posted on May 4, 2021 by Molly E. Lee

Music and why I can’t write without it

Thank you so much for having me! I’m so excited to be here today talking about my latest release Ember of Night and how much music influences my writing!

I know every writer is different, some of my friends need absolute silence when working while other’s need music blasting in their headphones. Some like to have their favorite TV shows or movies playing in the background, and others enjoy the soft melody of meditation music. For me, it depends on which part of the process I’m working on.

For example, when I’m just starting a new project (I’m talking jotting ideas and character sketches into a notebook here) I make a playlist for the work. I fill it with songs that convey the tone and themes of the book idea. Then, as I start plotting, I edit the playlist to fit the characters moods throughout their journey. The sharper the manuscript gets, the more defined the playlist gets.

For Ember of Night, my young adult paranormal romance, I have a specific song for each chapter of the book. I listened to that playlist probably over a thousand times over the course of writing it. If I ever got stuck in a scene, I’d take a step away from my desk, turn on the playlist, and let my mind drift into the mood of the song to help me fall back into that world.

When I’m actually writing, I love to listen to movie scores. I even have a separate playlist for my books that usually consists of my idea of the score of the book. There is something about the moving instrumentals that help me hone in my focus while meeting the deadlines to get the words on the page.

When I’m editing the book or doing a re-read before an edit, I usually have the original playlist on in the background. It’s easier to listen to the one with worded songs while editing for me than it is when I’m writing from scratch.

And it never fails, one of the most exciting things about a new project for me, beyond the idea, is the playlist to accompany it. It’s a signal to my creative spark that this idea is being taken seriously, that now I’m taking it from just scribbles in my notebook to sounds in my ears. To emotions evoked from the songs.

Ember of Night has a ton of songs that are super meaningful to me and to the story, but if I had to choose the most influential song on the list it would be Love the way you Lie – Part III by Skylar Grey. It’s one of the first songs that made the playlist when my editor and I were sharpening the ideas behind Ember of Night, and it really conveys the charged and edgy energy that Harley’s character has. A song on the playlist that I would say fits Draven’s character and his situation perfectly is Power Over Me by Dermot Kennedy.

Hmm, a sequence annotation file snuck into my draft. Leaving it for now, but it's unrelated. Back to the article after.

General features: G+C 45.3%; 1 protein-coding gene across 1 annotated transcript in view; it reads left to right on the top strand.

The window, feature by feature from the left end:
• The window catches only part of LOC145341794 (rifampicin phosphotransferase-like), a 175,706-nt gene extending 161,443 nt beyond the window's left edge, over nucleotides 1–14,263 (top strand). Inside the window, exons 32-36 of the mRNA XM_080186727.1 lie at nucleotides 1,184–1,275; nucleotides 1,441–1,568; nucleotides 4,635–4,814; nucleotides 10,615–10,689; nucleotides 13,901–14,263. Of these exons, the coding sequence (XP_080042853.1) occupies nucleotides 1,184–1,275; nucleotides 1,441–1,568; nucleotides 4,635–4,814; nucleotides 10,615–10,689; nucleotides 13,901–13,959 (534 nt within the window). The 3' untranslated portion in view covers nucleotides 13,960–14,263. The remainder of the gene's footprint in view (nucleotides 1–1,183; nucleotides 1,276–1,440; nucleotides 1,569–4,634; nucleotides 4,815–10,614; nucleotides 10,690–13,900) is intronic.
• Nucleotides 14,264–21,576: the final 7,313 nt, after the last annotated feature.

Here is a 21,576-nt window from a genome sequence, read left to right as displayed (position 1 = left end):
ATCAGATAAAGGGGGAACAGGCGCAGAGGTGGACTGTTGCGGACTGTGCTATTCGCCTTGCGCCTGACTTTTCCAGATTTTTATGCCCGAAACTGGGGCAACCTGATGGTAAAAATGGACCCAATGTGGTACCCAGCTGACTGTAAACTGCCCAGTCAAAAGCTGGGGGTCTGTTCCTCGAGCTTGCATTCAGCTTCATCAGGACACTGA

Music is crucial for me while writing—Harley even attends a concert by the amazing Bishop Briggs in the book. It’s always the top item listed when I’m asked what I absolutely have to have in order to sit down and write. Whether it’s songs or scores, no deadline is complete without the playlists! And I’m always grateful to the artists who create such amazing pieces that offer inspiration to the worlds I’m creating.

Molly E. Lee

Molly E. Lee

Molly E. Lee is an author best known for her romance novels, the Grad Night series and the Love on the Edge series. She is a 1001 Dark Nights Discovery Author for 2017. Molly writes Adult and Young Adult contemporary featuring strong female heroines who are unafraid to challenge their male counterparts, yet still vulnerable enough to have love sneak up on them. In addition to being a military spouse and mother of two + one stubborn English Bulldog, Molly loves watching storms from her back porch at her Midwest home, and digging for treasures in antique stores.

https://www.mollyelee.com

Leave a Reply

Your email address will not be published. Required fields are marked *

This site uses Akismet to reduce spam. Learn how your comment data is processed.

Latest from our Blog

How Tabletop Gaming Can Help Your Writing

Based on my love of fantasy, my ability to quote many popular fandoms and my frequent trips to pop culture conventions, it would seem pretty likely that I’ve been playing tabletop games for a long time. Unfortunately, they weren’t sold to me the right way until many years later. As I understood them, you gathered… Read More

Read More